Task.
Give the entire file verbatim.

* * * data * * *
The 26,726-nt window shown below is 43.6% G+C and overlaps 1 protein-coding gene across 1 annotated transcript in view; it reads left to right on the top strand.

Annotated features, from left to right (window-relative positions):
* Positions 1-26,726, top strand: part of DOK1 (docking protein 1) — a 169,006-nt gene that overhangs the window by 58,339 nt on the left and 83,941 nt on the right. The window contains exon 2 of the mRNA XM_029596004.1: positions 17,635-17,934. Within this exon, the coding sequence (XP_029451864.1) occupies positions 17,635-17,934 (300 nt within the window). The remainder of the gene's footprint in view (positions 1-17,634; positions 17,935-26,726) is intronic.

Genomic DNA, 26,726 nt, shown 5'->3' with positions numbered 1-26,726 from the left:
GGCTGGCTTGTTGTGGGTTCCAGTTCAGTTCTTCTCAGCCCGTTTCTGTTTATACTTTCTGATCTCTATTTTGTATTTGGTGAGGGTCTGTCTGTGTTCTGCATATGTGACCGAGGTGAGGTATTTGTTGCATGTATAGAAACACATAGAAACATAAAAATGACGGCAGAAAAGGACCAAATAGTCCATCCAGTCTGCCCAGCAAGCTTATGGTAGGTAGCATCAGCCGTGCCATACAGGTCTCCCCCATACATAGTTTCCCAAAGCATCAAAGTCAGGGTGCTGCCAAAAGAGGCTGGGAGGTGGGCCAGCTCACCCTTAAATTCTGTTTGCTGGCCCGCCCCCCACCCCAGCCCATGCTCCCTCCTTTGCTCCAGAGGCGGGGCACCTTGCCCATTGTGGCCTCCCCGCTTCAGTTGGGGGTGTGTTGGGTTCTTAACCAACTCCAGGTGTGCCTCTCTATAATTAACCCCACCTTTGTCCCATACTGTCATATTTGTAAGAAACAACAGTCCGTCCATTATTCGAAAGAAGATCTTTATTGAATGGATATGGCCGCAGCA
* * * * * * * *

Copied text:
The 26,726-nt window shown below is 43.6% G+C and overlaps 1 protein-coding gene across 1 annotated transcript in view; it reads left to right on the top strand.

Annotated features, from left to right (window-relative positions):
* Positions 1-26,726, top strand: part of DOK1 (docking protein 1) — a 169,006-nt gene that overhangs the window by 58,339 nt on the left and 83,941 nt on the right. The window contains exon 2 of the mRNA XM_029596004.1: positions 17,635-17,934. Within this exon, the coding sequence (XP_029451864.1) occupies positions 17,635-17,934 (300 nt within the window). The remainder of the gene's footprint in view (positions 1-17,634; positions 17,935-26,726) is intronic.

Genomic DNA, 26,726 nt, shown 5'->3' with positions numbered 1-26,726 from the left:
GGCTGGCTTGTTGTGGGTTCCAGTTCAGTTCTTCTCAGCCCGTTTCTGTTTATACTTTCTGATCTCTATTTTGTATTTGGTGAGGGTCTGTCTGTGTTCTGCATATGTGACCGAGGTGAGGTATTTGTTGCATGTATAGAAACACATAGAAACATAAAAATGACGGCAGAAAAGGACCAAATAGTCCATCCAGTCTGCCCAGCAAGCTTATGGTAGGTAGCATCAGCCGTGCCATACAGGTCTCCCCCATACATAGTTTCCCAAAGCATCAAAGTCAGGGTGCTGCCAAAAGAGGCTGGGAGGTGGGCCAGCTCACCCTTAAATTCTGTTTGCTGGCCCGCCCCCCACCCCAGCCCATGCTCCCTCCTTTGCTCCAGAGGCGGGGCACCTTGCCCATTGTGGCCTCCCCGCTTCAGTTGGGGGTGTGTTGGGTTCTTAACCAACTCCAGGTGTGCCTCTCTATAATTAACCCCACCTTTGTCCCATACTGTCATATTTGTAAGAAACAACAGTCCGTCCATTATTCGAAAGAAGATCTTTATTGAATGGATATGGCCGCAGCA